On the one hand, neighbourhood energy networks help assure the reliability of operations by avoiding any problems finding qualified workers to handle the complexity of the new equipment and the increased responsibilities related to maintaining certain components connected to the centralized HVAC system (water towers, refrigerants). On the other hand, centralizing the equipment helps reduce operating costs and frees up space that can be helpful, for example, in optimizing the use of the premises or the rental income. Also, recognized energy or environmental certification will have a positive effect on the rental or sale of the premises.

Advantages for energy distributors

The reduction in energy consumption an energy loop offers helps mitigate the pressure put on distribution networks, particularly in peak periods, thus minimizing the risk of overloads and breakages. By reducing demand, energy loops may also lead to fewer costly energy imports and expenses related to upgrading distribution networks.

Advantages for municipalities

Better air quality

Municipalities are key players in the fight against GHG emissions and most have developed an action plan in this regard. Energy loops can contribute to the achievement of their GHG reduction targets and to an appreciable improvement in air quality for the benefit of all their citizens.

Fewer heat islands

Reducing heat discharges into the atmosphere helps sustainably mitigate heat islands, a common problem in highly urbanized areas, which has direct consequences on the quality of life and the health of residents.

Waste management

Energy loops also offer an economic benefit since they can use the biogas from the recovery of domestic waste and municipal sludge. Biomethanization plants, like those already in place in Saint-Hyacinthe, and soon in Québec City, can generate revenue and additional jobs for the municipalities and have a positive impact on GHG emissions, since the renewable natural gas produced is carbon neutral and 100% renewable. And, by reducing the quantity of waste landfilled or incinerated, municipalities can achieve significant savings while improving air quality.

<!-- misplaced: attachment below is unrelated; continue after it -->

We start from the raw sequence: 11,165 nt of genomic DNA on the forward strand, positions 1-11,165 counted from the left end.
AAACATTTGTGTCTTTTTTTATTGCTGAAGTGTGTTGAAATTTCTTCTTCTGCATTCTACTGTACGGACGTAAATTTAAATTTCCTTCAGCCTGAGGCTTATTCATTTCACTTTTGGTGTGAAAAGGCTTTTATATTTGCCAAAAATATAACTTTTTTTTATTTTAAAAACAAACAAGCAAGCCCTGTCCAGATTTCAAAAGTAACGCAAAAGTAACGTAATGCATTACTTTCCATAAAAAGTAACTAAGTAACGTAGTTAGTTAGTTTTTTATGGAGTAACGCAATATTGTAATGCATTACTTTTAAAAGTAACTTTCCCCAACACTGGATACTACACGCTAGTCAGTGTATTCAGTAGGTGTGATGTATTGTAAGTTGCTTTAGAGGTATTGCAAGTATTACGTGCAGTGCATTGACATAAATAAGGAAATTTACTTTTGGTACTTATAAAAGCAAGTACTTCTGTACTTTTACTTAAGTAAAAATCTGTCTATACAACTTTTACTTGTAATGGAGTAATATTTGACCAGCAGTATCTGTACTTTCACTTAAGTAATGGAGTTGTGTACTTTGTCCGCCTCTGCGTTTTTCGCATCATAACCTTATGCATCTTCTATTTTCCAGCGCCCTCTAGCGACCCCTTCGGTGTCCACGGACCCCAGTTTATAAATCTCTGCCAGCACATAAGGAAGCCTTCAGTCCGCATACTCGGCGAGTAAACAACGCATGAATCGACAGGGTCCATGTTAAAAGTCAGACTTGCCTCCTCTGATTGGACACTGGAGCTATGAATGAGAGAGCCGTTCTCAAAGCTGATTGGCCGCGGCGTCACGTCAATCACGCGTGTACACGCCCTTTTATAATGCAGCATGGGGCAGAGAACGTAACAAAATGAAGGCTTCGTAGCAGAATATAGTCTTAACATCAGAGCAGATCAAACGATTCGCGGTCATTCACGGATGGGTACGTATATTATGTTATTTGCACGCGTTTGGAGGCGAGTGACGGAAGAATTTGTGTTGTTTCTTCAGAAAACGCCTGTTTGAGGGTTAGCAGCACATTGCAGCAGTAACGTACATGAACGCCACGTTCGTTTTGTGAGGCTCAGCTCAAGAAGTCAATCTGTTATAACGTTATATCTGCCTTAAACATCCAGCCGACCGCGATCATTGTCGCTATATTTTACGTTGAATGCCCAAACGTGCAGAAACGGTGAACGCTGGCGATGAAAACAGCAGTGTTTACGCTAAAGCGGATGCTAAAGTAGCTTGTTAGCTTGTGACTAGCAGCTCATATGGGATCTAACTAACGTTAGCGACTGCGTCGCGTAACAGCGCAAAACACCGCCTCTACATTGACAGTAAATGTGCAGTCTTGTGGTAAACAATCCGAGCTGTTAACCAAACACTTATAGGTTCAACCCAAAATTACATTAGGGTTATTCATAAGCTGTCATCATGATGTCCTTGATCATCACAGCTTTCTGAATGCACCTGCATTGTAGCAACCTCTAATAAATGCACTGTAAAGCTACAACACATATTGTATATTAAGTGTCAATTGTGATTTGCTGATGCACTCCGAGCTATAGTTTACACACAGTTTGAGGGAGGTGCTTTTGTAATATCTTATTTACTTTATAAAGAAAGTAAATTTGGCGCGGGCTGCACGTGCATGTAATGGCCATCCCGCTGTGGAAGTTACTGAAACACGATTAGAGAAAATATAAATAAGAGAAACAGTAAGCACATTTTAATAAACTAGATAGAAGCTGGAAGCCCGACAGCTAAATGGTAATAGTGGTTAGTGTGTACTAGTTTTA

Advantages for builders, operators and financial partners

Reduced energy costs

The diversity of uses is a key element in any energy loop project. This diversity, combined with the energy loop’s heat storage capacity, creates a more uniform load profile that helps in heating and cooling more efficiently and economically. Builders and operators may thus reduce their costs and offer owners and renters attractive energy rates.

Better cost-effectiveness

In addition, if the energy loop is in a zone where the electricity network is heavily loaded, operators may benefit from some financial assistance programs in return for a reduction in their power demand during peak periods. Lastly, builders can make their project cost-effective thanks to the various grants that are available (e.g., Énergir’s New efficient construction and the Innovation section of the Energy Efficiency Program, and many others), plus the sale of carbon credits.

A solution with a promising future

Given their potential for reducing GHG emissions from heating and cooling, their low energy cost, their ability to improve air quality and to increase the use of renewable energies, thus reducing dependence on fossil energies while increasing the resilience of municipalities, make energy loops a desirable choice in the development of thermal energy networks in Québec.

And, while they demand rigorous planning and design, energy loops create a synergy that is beneficial to all the stakeholders, as well as to the population in general, by encouraging the diversity, density and efficiency of neighbourhoods, in tune with the sustainable development objectives pursued in Québec and around the world.